Quantum Holism, EPR, and Bell’s Theorem

Posted on 20 January 2008

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Quantum entanglement is a revelation of the undivided wholeness of nature. We find quantum physics so mystifying largely because we typically presuppose that nature is merely the sum of its parts, and not an undivided whole.

When a physicist views nature through the lens of an experiment, the measurements isolate and reveal only fragments of nature (for example, selected properties of a particular electron). When the physicist attempts to integrate multiple measurements, it is found that they can not be coherently understood as representing separate entities. They can only be understood as aspects of a wholeness that is not revealed in any single measurement.

Einstein, Podolsky, and Rosen (EPR) published a famous paper in 1935 in which they argued that quantum theory can not be a complete description of physical reality. In this paper, they described a situation in which two particles interact and then move off in separate directions. After a long time traveling apart, the particles are located far away from each other. Then EPR make the assumption that, because the particles are so far apart, they can not immediately or instantaneously influence each other in any way, and therefore they must be considered separate and independent of each other. This implies that a measurement of the properties of one of the particles can not influence the results of a measurement of the properties of the other particle. Quantum theory, in contrast, describes the two particles as a single coherent system, regardless of their spatial separation. Moreover, because quantum theory describes the two particles as a single coherent system, it does not specify the properties of the particles as independent of each other. Their properties are mysteriously entangled with each other and neither one even has definite properties until a measurement is performed on one of them. For this reason, EPR concluded that the quantum description is not a complete description of the particles as independent entities.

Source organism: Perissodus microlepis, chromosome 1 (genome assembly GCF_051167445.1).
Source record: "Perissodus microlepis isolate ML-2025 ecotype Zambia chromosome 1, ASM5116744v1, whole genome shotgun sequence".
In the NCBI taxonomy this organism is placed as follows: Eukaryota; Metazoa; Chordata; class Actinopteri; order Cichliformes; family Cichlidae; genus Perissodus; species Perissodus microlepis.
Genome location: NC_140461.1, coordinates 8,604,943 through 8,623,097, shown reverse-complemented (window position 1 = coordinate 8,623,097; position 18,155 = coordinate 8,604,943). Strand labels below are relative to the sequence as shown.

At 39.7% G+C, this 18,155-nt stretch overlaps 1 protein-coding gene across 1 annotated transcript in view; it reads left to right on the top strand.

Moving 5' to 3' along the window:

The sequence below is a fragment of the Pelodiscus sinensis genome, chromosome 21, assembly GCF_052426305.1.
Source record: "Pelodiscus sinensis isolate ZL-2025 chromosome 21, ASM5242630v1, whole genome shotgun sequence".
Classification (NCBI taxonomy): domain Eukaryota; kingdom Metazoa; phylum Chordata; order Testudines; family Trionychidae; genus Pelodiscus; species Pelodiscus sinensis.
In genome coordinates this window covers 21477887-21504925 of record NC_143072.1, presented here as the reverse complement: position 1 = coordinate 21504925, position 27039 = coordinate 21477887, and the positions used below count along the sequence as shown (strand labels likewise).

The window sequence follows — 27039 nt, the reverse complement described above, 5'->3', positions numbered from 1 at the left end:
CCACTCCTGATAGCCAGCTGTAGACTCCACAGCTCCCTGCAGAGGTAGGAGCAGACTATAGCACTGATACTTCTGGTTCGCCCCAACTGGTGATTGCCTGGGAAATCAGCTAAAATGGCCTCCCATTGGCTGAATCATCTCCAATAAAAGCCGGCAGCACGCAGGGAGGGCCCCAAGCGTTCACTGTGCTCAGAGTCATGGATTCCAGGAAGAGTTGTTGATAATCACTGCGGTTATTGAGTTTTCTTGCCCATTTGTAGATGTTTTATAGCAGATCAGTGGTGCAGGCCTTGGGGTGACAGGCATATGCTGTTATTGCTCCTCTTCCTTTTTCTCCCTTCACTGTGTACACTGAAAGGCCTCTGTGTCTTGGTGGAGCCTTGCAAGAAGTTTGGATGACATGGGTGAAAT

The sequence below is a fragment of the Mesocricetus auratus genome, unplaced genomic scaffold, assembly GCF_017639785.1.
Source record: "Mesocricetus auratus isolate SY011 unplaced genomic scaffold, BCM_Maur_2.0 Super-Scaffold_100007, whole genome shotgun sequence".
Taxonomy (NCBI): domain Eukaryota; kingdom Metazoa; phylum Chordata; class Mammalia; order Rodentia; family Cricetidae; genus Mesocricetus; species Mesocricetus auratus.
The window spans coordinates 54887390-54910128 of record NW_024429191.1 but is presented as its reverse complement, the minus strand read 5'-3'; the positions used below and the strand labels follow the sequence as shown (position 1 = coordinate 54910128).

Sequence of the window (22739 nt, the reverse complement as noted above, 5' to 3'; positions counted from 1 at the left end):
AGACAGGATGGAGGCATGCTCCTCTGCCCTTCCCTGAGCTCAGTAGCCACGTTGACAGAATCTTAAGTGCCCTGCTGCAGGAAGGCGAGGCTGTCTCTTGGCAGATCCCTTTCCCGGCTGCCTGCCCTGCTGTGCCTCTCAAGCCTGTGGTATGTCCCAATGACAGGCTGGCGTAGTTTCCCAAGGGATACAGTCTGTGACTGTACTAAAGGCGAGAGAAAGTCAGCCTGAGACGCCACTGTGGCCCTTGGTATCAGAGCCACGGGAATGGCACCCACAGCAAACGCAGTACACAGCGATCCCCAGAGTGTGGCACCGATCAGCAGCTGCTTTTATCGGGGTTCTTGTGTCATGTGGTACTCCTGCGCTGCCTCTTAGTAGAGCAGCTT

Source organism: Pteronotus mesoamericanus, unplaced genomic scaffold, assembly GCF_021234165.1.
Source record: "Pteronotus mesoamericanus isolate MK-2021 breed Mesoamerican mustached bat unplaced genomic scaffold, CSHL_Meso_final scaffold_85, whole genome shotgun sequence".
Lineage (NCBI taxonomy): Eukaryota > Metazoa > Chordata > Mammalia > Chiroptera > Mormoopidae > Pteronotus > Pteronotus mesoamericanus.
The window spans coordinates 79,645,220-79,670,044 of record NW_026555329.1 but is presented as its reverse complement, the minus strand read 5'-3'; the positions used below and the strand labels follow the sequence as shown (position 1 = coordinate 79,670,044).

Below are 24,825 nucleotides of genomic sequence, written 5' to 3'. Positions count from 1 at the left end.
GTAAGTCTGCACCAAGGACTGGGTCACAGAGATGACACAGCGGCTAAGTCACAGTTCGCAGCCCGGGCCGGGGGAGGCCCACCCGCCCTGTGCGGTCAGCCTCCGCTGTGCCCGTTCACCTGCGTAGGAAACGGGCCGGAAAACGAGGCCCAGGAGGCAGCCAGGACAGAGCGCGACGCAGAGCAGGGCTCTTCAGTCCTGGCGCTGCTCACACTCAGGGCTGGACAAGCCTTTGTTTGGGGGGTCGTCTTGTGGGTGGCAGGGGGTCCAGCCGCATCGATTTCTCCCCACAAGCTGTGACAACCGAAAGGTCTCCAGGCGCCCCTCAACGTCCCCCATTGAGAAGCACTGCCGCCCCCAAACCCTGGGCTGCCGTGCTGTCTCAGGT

Bohr responded to the EPR paper by challenging the assumption made by EPR that, because the particles are spatially separated, they are separate and independent. For many years it remained a philosophical issue because, at that time, there was not any known way to settle this question with an experiment. Several decades later, however, several experiments were done (e.g., by Alain Aspect) which demonstrated that Bohr was correct: The “locality” assumption made in the EPR argument is not true of the world. There is a mysterious nonlocal connection between particles, no matter how separate they may appear to be.

These experiments are closely connected to Bell’s Theorem, which can be stated (very simply) as follows: “If things are really separate, then there is a limit to how correlated they can be with each other.” The experiments that were done showed that things are correlated more that the limit in Bell’s theorem. Therefore, we use Bell’s Theorem to conclude that things can not really be separate.

Quantum physics, and the “measurement problem” in particular, is so enigmatic because we normally assume that the world is made up of separate pieces that together form a whole, rather than as a whole that can appear to have different pieces. So, when thinking about these quantum paradoxes, rather than asking how there can be these mysterious connections between separate particles, it may be helpful to ask instead how does the appearance of separation and decoherence emerge from fundamental abiding coherence.

“Decoherence” is a misnomer. Really, there is only coherence. The theory of so-called “de-coherence” is describing what might be called the emergence of the appearance of fragmentation. There is no real fragmentation or de-coherence going on. It is only an appearance. So, the whole manifests explicitly as apparent parts, but the parts are not really separate parts. They remain a whole. There is thus no real difference between explicit and implicit. All is coherent and whole, and never truly departs from that.

Perhaps the theory of decoherence has something to teach us about the teachings of mystics. It may provide a metaphor for how fundamental wholeness can appear as having distinct aspects while still remaining whole. This is a play of form and emptiness, difference and unity. It is seen in the dance of relationship, in the experience of the world, in life. It is symmetry. It is beauty.

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Posted in: Philosophy, Science